Americans are accustomed to tipping for a wide array of services. We understand that our gratuity makes up an important percentage of the wages earned by many different types of laborers: massage therapists, Uber drivers, hair stylists, tour guides, room service providers, valets — the list goes on. Much of the time, we don’t just add a tip because we’re adhering to a cultural norm but rather because we genuinely want to acknowledge good service and show gratitude.
The growing popularity of digital payment terminals has increased the number of opportunities for customers to leave a tip. The New York City bodega that I patronize several times per week is a perfect example. The checkout terminal gives me the option to tip 15, 20, or 25 percent every time I make a purchase, regardless of whether I order a sandwich or I’m paying for basic sundries that don’t require any preparation. The same goes for the coffee shop that brews my favorite blend. The digital terminal spins around, and presto: 15 percent for the macchiato and the chocolate rugelach.
That’s a generally good thing. I’m OK with showing more appreciation in more places for more things. But if the mouth of the “American tip jar” is truly in the process of opening a bit wider, maybe it’s time for us to reconsider who has been left out in the cold. Who else deserves to have their hearts and hands warmed up by an occasional flicker of financial generosity? What about dental hygienists? What about nurses?
Why have these hard-working professionals been excluded from the unfolding transformation? No offense to hotel bellmen, bartenders, and servers — they should continue to receive recompense — but I must confess that I feel a stronger sense of gratitude toward my dental hygienist, who spends a full hour scraping away tartar from the base of my teeth. Why shouldn’t Larry David and I be able to tip our hygienists if we so choose? If the lines of proper tipping etiquette are being redrawn, it’s time to include dental technicians on the new map.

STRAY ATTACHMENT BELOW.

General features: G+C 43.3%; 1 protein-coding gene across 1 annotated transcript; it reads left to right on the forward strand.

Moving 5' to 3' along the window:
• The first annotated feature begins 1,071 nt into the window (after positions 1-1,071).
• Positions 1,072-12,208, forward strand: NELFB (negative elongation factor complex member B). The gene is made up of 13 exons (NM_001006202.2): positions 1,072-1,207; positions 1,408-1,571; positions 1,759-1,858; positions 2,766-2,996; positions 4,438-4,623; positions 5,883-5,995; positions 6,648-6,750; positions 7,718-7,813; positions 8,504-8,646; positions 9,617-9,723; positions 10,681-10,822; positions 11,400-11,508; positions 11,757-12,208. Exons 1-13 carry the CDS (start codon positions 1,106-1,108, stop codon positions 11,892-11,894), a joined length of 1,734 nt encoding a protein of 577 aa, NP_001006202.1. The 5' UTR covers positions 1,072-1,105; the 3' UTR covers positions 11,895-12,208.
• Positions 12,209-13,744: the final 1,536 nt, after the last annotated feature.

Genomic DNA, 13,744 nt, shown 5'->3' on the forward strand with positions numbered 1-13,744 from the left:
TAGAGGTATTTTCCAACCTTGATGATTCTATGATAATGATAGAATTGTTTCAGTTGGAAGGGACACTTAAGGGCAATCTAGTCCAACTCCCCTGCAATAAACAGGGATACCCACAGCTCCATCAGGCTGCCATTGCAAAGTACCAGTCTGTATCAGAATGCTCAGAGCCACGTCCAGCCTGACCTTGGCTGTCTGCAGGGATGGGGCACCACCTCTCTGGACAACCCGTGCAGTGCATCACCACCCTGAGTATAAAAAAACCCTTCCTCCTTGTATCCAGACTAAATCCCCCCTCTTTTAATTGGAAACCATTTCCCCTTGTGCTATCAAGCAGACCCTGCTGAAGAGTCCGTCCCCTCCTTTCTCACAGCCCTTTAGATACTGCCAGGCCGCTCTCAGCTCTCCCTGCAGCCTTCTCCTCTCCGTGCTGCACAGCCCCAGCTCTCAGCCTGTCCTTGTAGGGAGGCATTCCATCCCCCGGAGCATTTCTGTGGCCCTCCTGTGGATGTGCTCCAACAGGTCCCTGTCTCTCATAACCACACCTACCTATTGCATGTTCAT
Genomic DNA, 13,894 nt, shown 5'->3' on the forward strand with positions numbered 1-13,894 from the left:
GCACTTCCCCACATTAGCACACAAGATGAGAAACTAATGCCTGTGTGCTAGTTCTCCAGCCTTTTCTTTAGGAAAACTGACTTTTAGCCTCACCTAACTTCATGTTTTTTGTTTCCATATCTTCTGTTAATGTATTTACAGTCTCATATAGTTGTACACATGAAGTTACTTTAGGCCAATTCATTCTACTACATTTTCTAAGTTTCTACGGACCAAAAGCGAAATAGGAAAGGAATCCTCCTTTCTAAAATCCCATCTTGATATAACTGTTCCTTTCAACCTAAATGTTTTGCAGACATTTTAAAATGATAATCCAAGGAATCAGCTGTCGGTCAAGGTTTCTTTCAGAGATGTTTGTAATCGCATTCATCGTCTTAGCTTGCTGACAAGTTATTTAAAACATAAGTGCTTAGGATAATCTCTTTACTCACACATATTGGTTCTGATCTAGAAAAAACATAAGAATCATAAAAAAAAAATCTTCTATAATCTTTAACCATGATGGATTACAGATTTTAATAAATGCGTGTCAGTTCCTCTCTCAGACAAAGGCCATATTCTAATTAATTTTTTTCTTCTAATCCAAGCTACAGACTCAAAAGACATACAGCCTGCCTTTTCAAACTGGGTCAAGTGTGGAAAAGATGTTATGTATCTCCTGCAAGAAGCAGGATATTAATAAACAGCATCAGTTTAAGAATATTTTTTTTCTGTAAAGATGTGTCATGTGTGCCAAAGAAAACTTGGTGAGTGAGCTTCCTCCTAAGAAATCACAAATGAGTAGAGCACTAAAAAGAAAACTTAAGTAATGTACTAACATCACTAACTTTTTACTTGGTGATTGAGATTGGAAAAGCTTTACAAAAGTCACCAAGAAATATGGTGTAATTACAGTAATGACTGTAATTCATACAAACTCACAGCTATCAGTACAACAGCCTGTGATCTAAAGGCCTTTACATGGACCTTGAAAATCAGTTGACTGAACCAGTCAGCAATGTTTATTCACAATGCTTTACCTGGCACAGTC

Millions of Americans don’t have dental insurance and pay out-of-pocket for a routine cleaning. Considering the fact that the cleaning itself can cost $150 to $200, adding a tip becomes an expensive proposition. With that being said, massage therapists routinely receive tips after they work out the knots in our backs, even though the establishment charges us for the basic service. It is also not uncommon for women to pay a hair salon upwards of $100 for a “cut and coloring” and then add a tip on top of that basic premium.
Would tipping hygienists open a Pandora’s box and cause an avalanche of open palms for health care-related services? And where should we draw the line? Should occupational therapists receive a gratuity for helping people regain their dignity and independence? What about vestibular therapists — is restoring proper balance worthy of a tip? How about nutritionists? And last but not least, what about nurses?
When the day comes that I require hospital care — and if I still have my wits about me — I would relish an opportunity to show some extra gratitude to the nurses who tend to the involuntary whims of my body and my corporal decay. I realize that not everyone who gets sick has the means to express gratitude with a monetary “thank you,” but that doesn’t mean it shouldn’t be presented as an option. Perhaps, hospital protocol might allow patients to “add a tip” after discharge and require that the source of the gratuity remain anonymous.
The provision of health care carries an inherent expectation that every patient receives the same level of care regardless of their insurance or ability to pay. Medical doctors, dentists, and podiatrists receive ample reimbursement for their labor. If these highly compensated professionals even flirted with the idea of accepting additional gratuity, it would tarnish the sanctity of the bond between physician and patient, cause distrust and diminish the nobility of the profession.
I’m not sure the same can be said for dental hygienists and nurses. The honest hard work that they perform in the trenches every day should not just be recognized, but it should finally be rewarded with an opportunity for better compensation.
Eric Dessner is an ophthalmologist in Brooklyn, NY, and can be reached on Twitter @eric_dessner. He is founder and CEO, Medmic.